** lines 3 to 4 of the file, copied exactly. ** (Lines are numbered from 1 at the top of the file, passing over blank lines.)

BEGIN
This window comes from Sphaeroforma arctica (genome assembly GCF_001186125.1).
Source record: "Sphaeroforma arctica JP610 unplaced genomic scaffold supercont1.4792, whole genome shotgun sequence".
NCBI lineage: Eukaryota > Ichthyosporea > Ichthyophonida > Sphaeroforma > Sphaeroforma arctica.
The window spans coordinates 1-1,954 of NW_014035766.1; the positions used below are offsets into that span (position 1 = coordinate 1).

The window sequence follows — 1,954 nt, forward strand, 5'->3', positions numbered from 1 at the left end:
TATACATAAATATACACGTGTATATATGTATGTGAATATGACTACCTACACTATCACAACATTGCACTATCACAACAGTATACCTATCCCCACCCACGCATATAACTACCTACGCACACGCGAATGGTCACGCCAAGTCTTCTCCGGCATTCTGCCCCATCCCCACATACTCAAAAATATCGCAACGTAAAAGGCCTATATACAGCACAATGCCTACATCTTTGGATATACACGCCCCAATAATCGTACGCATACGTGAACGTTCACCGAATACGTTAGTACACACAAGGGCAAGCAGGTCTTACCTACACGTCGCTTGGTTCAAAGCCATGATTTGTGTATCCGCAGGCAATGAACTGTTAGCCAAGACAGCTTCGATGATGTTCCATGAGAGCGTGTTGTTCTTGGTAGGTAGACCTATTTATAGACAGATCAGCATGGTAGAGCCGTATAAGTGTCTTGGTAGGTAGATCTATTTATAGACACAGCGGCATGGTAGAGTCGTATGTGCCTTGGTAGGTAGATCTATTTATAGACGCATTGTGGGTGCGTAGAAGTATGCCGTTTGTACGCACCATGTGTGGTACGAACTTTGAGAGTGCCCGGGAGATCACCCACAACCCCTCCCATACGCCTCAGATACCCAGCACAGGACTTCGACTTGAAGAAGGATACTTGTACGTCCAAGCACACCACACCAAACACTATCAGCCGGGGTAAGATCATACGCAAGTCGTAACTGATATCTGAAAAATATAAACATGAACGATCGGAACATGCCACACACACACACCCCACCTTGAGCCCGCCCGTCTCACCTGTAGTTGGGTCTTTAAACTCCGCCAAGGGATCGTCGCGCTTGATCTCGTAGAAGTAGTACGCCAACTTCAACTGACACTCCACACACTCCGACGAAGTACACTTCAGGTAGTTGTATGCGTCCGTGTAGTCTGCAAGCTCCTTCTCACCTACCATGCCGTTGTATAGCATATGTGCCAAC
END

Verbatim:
NCBI lineage: Eukaryota > Ichthyosporea > Ichthyophonida > Sphaeroforma > Sphaeroforma arctica.
The window spans coordinates 1-1,954 of NW_014035766.1; the positions used below are offsets into that span (position 1 = coordinate 1).